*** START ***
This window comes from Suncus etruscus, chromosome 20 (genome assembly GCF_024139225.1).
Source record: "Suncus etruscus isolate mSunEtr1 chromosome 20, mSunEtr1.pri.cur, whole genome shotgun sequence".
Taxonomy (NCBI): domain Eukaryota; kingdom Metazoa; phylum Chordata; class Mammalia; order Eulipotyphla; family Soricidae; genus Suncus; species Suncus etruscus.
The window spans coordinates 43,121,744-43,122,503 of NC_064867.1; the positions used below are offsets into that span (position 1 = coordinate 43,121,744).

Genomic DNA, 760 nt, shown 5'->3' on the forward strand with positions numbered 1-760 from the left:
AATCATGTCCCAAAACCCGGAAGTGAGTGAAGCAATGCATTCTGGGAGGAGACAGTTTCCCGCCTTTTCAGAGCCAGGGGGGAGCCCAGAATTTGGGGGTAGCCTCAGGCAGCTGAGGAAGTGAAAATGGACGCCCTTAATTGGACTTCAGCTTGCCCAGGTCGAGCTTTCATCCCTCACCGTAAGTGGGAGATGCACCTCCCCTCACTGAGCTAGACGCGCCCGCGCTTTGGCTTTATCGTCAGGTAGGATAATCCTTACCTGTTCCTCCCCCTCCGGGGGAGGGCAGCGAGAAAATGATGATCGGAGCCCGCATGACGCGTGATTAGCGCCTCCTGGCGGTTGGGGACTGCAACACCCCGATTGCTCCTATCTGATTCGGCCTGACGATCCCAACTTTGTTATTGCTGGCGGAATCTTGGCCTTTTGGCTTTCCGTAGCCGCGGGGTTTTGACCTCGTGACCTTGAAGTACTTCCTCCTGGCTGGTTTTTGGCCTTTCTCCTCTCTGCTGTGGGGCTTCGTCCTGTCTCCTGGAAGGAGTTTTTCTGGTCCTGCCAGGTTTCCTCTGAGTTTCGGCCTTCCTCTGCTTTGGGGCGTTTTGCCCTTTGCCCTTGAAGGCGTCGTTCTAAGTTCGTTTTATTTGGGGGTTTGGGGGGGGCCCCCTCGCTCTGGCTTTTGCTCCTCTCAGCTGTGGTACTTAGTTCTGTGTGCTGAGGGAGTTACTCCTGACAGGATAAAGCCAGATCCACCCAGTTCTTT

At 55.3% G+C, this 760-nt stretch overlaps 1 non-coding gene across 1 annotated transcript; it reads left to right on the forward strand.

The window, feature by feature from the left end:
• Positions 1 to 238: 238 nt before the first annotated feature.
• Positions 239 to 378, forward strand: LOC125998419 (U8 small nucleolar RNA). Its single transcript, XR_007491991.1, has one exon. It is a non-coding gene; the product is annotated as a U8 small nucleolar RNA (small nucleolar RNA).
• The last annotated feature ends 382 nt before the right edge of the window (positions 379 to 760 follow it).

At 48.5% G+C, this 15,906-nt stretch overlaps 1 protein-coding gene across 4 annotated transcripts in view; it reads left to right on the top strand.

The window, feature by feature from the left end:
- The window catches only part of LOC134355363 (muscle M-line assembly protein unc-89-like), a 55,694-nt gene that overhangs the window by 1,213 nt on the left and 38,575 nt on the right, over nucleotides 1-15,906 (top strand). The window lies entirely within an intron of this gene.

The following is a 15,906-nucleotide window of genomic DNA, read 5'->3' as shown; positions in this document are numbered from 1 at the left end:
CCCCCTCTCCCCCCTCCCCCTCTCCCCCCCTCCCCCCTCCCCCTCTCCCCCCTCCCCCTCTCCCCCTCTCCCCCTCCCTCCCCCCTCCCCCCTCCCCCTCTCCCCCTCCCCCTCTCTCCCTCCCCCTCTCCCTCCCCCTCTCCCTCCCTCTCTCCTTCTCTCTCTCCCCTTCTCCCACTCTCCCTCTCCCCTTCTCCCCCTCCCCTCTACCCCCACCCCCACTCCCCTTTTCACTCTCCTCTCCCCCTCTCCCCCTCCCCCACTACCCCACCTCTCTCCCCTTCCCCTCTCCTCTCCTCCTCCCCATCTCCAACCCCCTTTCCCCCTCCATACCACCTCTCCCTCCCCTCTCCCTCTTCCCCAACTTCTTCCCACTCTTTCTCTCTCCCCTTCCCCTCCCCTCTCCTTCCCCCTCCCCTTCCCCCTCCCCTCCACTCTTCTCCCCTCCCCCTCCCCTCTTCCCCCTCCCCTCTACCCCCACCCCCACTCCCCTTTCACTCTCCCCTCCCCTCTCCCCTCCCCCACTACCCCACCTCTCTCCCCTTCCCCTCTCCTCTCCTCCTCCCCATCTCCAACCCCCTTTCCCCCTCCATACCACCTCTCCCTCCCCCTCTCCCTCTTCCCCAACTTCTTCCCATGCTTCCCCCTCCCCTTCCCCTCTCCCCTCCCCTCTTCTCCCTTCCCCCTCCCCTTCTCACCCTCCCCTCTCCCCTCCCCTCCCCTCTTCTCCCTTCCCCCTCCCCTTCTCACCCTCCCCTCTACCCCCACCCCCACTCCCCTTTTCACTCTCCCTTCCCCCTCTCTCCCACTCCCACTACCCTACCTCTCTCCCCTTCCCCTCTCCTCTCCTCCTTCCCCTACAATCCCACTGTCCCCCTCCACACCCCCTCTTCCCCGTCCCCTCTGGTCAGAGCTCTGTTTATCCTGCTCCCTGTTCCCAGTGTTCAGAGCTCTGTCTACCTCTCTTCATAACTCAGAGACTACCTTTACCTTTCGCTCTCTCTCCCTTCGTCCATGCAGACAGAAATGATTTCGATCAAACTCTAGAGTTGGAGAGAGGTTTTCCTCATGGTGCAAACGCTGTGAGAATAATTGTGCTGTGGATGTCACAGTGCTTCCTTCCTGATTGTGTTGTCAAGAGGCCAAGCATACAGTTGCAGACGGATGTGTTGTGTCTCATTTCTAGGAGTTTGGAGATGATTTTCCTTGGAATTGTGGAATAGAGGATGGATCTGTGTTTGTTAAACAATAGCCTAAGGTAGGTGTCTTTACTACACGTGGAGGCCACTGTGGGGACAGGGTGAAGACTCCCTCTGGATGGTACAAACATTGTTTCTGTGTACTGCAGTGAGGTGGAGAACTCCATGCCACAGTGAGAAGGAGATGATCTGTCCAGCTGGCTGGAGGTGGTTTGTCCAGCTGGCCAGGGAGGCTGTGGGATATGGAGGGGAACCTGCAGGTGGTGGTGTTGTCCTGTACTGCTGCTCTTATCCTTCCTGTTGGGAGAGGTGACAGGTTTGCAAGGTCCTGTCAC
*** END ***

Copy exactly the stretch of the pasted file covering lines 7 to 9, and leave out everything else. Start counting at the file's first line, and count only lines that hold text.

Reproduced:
At 55.3% G+C, this 760-nt stretch overlaps 1 non-coding gene across 1 annotated transcript; it reads left to right on the forward strand.

The window, feature by feature from the left end:
• Positions 1 to 238: 238 nt before the first annotated feature.